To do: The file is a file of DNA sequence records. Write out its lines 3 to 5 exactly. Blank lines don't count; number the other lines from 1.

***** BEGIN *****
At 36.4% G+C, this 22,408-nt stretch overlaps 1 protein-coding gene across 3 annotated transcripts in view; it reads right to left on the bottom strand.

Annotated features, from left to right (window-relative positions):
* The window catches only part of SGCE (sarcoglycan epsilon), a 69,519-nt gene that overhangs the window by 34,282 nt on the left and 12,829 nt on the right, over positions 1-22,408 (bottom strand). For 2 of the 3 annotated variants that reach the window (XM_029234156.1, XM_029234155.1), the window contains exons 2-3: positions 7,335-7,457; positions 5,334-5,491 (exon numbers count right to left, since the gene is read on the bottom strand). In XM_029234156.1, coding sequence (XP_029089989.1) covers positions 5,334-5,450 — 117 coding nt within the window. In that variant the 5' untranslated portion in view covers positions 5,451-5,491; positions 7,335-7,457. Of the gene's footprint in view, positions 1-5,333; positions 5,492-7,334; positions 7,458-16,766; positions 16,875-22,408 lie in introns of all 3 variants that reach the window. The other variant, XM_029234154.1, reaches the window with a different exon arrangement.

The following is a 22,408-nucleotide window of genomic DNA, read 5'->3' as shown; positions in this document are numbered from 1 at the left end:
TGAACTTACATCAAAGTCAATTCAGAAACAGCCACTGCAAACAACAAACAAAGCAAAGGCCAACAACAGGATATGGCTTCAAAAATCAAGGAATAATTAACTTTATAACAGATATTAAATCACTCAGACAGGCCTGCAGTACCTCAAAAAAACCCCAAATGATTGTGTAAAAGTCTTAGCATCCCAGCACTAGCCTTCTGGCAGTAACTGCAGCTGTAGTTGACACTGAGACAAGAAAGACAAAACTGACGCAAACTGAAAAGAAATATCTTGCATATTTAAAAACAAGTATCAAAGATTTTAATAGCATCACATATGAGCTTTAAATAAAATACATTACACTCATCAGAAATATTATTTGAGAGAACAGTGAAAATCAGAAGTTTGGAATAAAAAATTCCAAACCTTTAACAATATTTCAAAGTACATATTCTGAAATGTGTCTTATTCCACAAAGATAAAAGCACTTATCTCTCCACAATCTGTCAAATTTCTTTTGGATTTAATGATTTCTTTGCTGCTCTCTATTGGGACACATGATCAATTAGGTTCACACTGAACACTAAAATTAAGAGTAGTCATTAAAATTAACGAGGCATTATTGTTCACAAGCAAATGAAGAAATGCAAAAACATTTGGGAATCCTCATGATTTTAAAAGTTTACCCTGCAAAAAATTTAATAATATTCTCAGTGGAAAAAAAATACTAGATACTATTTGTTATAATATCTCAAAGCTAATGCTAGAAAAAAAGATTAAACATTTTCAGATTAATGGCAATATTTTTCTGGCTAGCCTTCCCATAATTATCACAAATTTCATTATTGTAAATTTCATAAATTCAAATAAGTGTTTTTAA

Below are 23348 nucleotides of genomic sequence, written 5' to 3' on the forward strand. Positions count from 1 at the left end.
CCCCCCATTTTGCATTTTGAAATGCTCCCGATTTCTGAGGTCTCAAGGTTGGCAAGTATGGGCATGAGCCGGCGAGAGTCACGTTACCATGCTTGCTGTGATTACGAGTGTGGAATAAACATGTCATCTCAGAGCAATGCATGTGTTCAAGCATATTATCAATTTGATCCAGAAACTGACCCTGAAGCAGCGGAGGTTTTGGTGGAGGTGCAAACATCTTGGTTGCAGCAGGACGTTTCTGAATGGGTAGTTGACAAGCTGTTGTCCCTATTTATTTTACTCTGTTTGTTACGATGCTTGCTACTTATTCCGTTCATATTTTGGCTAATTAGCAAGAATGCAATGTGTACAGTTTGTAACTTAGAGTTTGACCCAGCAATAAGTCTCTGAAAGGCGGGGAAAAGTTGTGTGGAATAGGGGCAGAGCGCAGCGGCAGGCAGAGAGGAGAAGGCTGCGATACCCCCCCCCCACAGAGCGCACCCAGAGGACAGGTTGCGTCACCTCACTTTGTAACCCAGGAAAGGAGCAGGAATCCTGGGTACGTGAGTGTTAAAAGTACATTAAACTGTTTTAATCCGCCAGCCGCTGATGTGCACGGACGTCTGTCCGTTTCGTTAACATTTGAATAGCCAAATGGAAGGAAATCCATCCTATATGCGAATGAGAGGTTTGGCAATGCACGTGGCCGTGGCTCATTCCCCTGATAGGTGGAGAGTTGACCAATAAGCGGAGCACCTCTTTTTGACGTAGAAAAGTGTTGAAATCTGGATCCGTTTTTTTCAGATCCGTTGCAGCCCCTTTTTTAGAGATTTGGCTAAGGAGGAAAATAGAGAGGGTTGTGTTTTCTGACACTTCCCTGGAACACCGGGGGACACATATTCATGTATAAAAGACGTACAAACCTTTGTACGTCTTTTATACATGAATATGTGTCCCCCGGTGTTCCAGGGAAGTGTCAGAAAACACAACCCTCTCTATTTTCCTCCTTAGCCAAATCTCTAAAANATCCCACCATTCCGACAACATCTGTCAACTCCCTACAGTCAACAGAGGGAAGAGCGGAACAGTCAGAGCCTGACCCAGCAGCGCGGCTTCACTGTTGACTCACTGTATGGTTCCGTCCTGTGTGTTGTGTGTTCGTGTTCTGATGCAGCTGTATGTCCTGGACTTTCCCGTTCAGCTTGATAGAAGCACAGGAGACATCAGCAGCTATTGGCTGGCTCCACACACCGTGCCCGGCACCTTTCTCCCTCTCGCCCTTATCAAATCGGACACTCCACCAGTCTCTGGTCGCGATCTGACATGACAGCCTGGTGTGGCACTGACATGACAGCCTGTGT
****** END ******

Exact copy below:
* The window catches only part of SGCE (sarcoglycan epsilon), a 69,519-nt gene that overhangs the window by 34,282 nt on the left and 12,829 nt on the right, over positions 1-22,408 (bottom strand). For 2 of the 3 annotated variants that reach the window (XM_029234156.1, XM_029234155.1), the window contains exons 2-3: positions 7,335-7,457; positions 5,334-5,491 (exon numbers count right to left, since the gene is read on the bottom strand). In XM_029234156.1, coding sequence (XP_029089989.1) covers positions 5,334-5,450 — 117 coding nt within the window. In that variant the 5' untranslated portion in view covers positions 5,451-5,491; positions 7,335-7,457. Of the gene's footprint in view, positions 1-5,333; positions 5,492-7,334; positions 7,458-16,766; positions 16,875-22,408 lie in introns of all 3 variants that reach the window. The other variant, XM_029234154.1, reaches the window with a different exon arrangement.

The following is a 22,408-nucleotide window of genomic DNA, read 5'->3' as shown; positions in this document are numbered from 1 at the left end:
TGAACTTACATCAAAGTCAATTCAGAAACAGCCACTGCAAACAACAAACAAAGCAAAGGCCAACAACAGGATATGGCTTCAAAAATCAAGGAATAATTAACTTTATAACAGATATTAAATCACTCAGACAGGCCTGCAGTACCTCAAAAAAACCCCAAATGATTGTGTAAAAGTCTTAGCATCCCAGCACTAGCCTTCTGGCAGTAACTGCAGCTGTAGTTGACACTGAGACAAGAAAGACAAAACTGACGCAAACTGAAAAGAAATATCTTGCATATTTAAAAACAAGTATCAAAGATTTTAATAGCATCACATATGAGCTTTAAATAAAATACATTACACTCATCAGAAATATTATTTGAGAGAACAGTGAAAATCAGAAGTTTGGAATAAAAAATTCCAAACCTTTAACAATATTTCAAAGTACATATTCTGAAATGTGTCTTATTCCACAAAGATAAAAGCACTTATCTCTCCACAATCTGTCAAATTTCTTTTGGATTTAATGATTTCTTTGCTGCTCTCTATTGGGACACATGATCAATTAGGTTCACACTGAACACTAAAATTAAGAGTAGTCATTAAAATTAACGAGGCATTATTGTTCACAAGCAAATGAAGAAATGCAAAAACATTTGGGAATCCTCATGATTTTAAAAGTTTACCCTGCAAAAAATTTAATAATATTCTCAGTGGAAAAAAAATACTAGATACTATTTGTTATAATATCTCAAAGCTAATGCTAGAAAAAAAGATTAAACATTTTCAGATTAATGGCAATATTTTTCTGGCTAGCCTTCCCATAATTATCACAAATTTCATTATTGTAAATTTCATAAATTCAAATAAGTGTTTTTAA